Prayer and public witness at the U.S. Capitol

Faith leaders on the U.S. Capitol grounds. Joseph Molieri/Bread for the World.

By Daulton DePatis

“When Mordecai learned of all that had been done, he tore his clothes, put on sackcloth and ashes, and went out into the city, wailing loudly and bitterly. But he went only as far as the king’s gate because no one clothed in sackcloth was allowed to enter it. In every province to which the edict and order of the king came, there was great mourning among the Jews, with fasting, weeping and wailing. Many lay in sackcloth and ashes.”  Esther 4:1-3 (NIV)

Faith leaders last month, comprising a diverse group known as the Circle of Protection, gathered in front of the U.S. Capitol Building, with ashes on their foreheads and sackcloth stoles around their necks, to stand in solidarity with people suffering from hunger and poverty. This was a day of prayer and public witness.

Standing around a wooden cross in front of the Senate steps of the Capitol, the Christian leaders prayed for God’s favor as they speak out on behalf of people struggling from hunger and poverty and oppose legislation and budget decisions that would endanger the well-being of millions of Americans and people around the world.

“We pray you bring wisdom to this nation,” said Bishop Abel Palomo of the International Pentecostal Holiness Church, “that you bring unity, Lord, within the government halls, to do that which is right and righteous before your presence.”

The group sang “Ubi Caritas,” Latin for “Live in Charity,” several times throughout the event and read passages of scripture—such as Matthew 5:3-10 and James 2:1-8—to highlight the biblical basis for their advocacy.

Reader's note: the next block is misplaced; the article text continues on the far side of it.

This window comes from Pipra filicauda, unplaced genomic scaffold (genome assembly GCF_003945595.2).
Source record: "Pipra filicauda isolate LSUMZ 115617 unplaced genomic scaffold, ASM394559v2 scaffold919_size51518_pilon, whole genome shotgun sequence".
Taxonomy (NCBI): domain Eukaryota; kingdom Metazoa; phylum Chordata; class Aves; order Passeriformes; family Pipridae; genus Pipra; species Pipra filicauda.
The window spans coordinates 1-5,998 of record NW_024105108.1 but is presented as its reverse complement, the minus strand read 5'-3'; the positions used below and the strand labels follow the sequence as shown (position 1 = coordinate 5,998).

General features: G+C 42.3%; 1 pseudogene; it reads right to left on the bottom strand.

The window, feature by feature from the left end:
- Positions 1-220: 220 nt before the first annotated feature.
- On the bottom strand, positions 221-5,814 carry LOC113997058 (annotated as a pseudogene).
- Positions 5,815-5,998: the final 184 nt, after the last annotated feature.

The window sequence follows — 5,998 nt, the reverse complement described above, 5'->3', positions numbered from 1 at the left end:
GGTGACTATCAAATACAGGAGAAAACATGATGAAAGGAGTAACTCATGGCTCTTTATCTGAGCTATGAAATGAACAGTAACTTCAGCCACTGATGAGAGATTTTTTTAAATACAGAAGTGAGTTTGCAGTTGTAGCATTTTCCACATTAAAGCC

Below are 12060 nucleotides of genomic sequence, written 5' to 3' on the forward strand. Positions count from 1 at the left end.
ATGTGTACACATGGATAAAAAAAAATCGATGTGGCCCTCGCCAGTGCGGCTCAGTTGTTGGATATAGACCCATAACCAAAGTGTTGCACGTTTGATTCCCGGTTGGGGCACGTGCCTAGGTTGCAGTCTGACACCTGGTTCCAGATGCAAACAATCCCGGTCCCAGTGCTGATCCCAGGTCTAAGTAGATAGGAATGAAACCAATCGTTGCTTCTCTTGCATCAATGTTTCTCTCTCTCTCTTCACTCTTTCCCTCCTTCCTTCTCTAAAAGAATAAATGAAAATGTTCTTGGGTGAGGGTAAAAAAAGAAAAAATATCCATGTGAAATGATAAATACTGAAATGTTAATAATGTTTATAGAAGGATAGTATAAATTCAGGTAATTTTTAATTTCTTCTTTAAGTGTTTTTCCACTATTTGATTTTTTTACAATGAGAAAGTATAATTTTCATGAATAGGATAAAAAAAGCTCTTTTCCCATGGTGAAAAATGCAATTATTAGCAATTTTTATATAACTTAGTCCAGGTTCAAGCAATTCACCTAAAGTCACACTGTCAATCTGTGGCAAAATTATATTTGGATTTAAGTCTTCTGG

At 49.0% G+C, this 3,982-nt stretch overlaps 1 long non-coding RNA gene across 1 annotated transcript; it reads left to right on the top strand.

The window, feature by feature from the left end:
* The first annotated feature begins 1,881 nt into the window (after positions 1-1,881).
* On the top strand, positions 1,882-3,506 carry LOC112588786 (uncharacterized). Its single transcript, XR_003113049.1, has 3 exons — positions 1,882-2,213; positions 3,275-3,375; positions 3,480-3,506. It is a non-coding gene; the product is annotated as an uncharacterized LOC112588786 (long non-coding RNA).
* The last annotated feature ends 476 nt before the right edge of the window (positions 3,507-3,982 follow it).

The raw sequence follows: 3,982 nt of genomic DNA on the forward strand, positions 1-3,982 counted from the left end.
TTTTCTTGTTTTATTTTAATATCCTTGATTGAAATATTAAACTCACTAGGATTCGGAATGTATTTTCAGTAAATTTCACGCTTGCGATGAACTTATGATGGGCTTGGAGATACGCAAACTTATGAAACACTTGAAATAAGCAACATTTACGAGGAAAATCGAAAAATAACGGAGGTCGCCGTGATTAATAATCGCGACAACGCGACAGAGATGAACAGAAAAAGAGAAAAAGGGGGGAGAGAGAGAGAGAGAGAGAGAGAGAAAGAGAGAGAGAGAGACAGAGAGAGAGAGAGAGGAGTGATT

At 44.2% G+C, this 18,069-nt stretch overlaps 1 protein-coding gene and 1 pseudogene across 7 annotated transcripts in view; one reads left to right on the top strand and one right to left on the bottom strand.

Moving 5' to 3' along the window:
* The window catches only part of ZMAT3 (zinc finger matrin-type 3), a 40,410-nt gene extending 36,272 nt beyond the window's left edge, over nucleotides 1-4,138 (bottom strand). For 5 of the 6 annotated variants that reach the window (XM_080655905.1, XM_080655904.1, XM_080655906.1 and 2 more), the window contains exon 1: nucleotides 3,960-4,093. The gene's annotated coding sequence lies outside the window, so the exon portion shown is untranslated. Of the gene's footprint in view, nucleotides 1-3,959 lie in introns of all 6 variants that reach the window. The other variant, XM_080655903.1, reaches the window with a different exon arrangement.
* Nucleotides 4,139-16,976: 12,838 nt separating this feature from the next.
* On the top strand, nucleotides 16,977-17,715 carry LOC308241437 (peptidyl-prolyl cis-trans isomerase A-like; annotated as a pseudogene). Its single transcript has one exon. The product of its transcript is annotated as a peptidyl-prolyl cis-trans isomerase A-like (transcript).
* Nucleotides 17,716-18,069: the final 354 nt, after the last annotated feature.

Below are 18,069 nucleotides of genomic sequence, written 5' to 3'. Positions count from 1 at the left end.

The faith leaders concluded by lifting their hands toward the Capitol Building as Rev. Carlos L. Malavé, executive director of Christian Churches Together, gave a benediction: “May the almighty and merciful God and his Son who is abundant in love, and the courage and power of the Holy Spirit be with our friends in the U.S. Congress, with us, and with all of God’s children today and forever, Amen.”

Earlier in the day, several of the faith leaders, including Bread for the World president, Rev. David Beckmann, held a press conference to express their opposition to the Trump administration’s fiscal year 2018 budget proposal. The proposal would slash funding for foreign aid and severely cut funding for domestic anti-poverty programs, including nutrition, housing, heating assistance, and community development.

“The budget is a moral document,” said Jim Wallis, president and founder of Sojourners. “It reveals our moral priorities.”

Rep. Joe Kennedy, the only lawmaker in attendance, said, “In times of division and discourse in our government, our faith steadies us. It is our connective thread, and a common compass.”

The group acknowledged that their faith traditions differ, but that they stand together under the biblical command to “love your neighbor as yourself.”

During the afternoon, the faith leaders met with Senate and House members, speaking on behalf of hungry and poor people and urging Congress to oppose budget cuts to policies and programs that hurt those struggling from hunger and poverty.

Daulton DePatis is an intern in the church relations department at Bread for the World.

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